Thursday, January 3, 2013

JacquesTalk, A New Look on Education

For those know know me, I spend a lot of my time in the office or studio filling my mind with audio and video stimulation like documentaries, bazaar music and informational discussions. Recently, I turned to one of my favorite programs, TedTalks, which are a series of conferences cover a range of topics from learning and teaching to the latest electronic possibilities.

While looking though my favorite TedTalk channels, I came across a stream of videos called "Knowledge is Power", which looked at how the educational system works, doesn't work, and how it can be made better. This one particular video in that stream really drew me in, not just because of the content, but because of the speaker as well.

Fifteen year old Adora Svitak, an American child protege and internationally recognized author, presented her ideas under the discussion title "What Adults can Learn from Kids."

What was really compelling about this was that she posited that while adults have gained experience in a specific field and trust among their peers, a large part of every action decided has been from an adult, with very little youth interaction.

As Adora put it. "learning between grown-ups and kids should be reciprocal." Youth have a lot of creative ideas, with not as many social restrictions that old generations may have learned through their experiences. The goal of educating our youth is not to turn them into carbon copies of ourselves in terms of our thinking and doing capabilities, but to establish opportunities for them to do better than us.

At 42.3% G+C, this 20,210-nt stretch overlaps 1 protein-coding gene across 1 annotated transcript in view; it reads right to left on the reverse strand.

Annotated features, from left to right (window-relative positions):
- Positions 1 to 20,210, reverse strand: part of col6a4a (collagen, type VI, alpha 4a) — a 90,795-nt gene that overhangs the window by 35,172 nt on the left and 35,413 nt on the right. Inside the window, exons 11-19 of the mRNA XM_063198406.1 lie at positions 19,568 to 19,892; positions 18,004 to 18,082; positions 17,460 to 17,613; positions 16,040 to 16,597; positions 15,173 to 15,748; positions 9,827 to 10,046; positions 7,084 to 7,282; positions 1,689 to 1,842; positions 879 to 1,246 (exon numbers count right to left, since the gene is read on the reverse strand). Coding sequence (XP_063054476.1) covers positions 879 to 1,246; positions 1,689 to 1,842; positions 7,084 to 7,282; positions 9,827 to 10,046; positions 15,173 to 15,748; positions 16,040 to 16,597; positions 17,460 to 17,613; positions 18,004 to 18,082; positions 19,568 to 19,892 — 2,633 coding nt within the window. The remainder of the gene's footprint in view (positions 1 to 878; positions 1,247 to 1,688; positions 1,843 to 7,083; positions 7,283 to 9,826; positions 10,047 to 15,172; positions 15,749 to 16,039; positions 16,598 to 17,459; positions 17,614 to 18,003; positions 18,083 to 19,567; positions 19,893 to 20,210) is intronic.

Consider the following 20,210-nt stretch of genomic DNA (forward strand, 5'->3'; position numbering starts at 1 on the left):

The relation our Chapters have to this concept is that Advisors take an "Unplugged" approach to Chapter term planning. The members control their organization and, as "Dad" Tom Labagh has put it many times before, "the members support what they help create."

If you're looking to learning something new, sit down and speak to a youth and take in their ideas and opinions with an open mind. You'll walk away with a different perspective.

"Dad" Matt Blaisdell

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